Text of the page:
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Schreiben als Körperverletzung: Zur Anthropologie des Terrors in Bernward Vespers Die Reise

Berendse, Gerrit-Jan 2001. Schreiben als Körperverletzung: Zur Anthropologie des Terrors in Bernward Vespers Die Reise. Monatshefte 93 (3) , pp. 319-334.

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Abstract

In the context of Germany's encounter with left-wing terrorism, the novel Die Reise (1977) by Bernward Vesper (1938-71) initiated a new discourse on politically motivated violence. The voyeuristic insights into the author's inner feelings while confronted with "verbal terrorism" and the juxtaposition of anger, fear, and aggression offers an alternative rhetoric within the dualistic framework in which the ideological debates of the so-called German Autumn took place. Die Reise is a study of the author's both hostile and tortured body, resulting not solely metaphorically in the author's death. This article critically examines Vesper's masochistic treatment of the body in conjunction with the one-dimensional representation of the terrorist's body as a demon in the West German media, and the preoccupation with corporeality and self-mutilation in the arts in the 1970s. Vesper's anthropology of terror finds its counterpart in the sadistic "politics of the body" (Michael Rutschky) which constructed the rationale for the violent actions of the first generation of the Red Army Faction.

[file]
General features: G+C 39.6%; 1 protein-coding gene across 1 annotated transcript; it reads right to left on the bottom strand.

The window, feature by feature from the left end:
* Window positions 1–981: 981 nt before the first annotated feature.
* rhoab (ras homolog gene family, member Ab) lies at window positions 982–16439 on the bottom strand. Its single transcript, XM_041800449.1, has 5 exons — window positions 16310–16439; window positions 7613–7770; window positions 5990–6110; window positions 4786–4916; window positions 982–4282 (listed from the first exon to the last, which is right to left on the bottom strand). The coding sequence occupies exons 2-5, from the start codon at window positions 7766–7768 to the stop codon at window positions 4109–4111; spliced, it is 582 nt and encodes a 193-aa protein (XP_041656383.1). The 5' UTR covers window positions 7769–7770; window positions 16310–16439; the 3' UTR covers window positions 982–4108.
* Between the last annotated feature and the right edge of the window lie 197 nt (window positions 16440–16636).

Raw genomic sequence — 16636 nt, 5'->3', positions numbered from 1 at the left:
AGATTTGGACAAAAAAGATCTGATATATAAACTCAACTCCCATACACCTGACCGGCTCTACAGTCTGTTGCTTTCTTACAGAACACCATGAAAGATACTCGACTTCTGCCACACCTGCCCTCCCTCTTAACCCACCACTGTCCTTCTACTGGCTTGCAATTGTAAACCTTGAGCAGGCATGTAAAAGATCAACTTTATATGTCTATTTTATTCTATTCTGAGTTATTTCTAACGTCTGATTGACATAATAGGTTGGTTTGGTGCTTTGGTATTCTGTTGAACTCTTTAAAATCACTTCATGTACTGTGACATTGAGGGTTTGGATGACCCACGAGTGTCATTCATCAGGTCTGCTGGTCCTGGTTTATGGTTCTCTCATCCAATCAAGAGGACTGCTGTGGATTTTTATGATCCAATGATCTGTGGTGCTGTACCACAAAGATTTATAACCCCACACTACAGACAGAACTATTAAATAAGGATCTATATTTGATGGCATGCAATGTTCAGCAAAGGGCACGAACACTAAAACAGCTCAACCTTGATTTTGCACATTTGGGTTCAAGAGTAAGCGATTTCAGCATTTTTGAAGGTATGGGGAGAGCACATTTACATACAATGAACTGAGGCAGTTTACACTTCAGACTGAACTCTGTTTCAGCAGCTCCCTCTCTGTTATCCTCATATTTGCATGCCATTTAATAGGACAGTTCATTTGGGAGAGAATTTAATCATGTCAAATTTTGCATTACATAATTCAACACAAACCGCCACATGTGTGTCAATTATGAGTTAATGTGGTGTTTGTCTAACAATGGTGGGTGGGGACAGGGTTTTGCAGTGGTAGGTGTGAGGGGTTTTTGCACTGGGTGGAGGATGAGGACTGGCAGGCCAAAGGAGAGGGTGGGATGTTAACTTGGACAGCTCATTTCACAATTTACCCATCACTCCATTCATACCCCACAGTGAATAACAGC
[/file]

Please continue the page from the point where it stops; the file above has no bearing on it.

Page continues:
Item Type: Article
Date Type: Publication
Status: Published
Schools: Modern Languages
Subjects: P Language and Literature > PT Germanic literature
Language other than English: German
Publisher: University of Wisconsin Press
ISSN: 0026-9271
Last Modified: 04 Jun 2017 01:50
URI: http://orca-mwe.cf.ac.uk/id/eprint/3475

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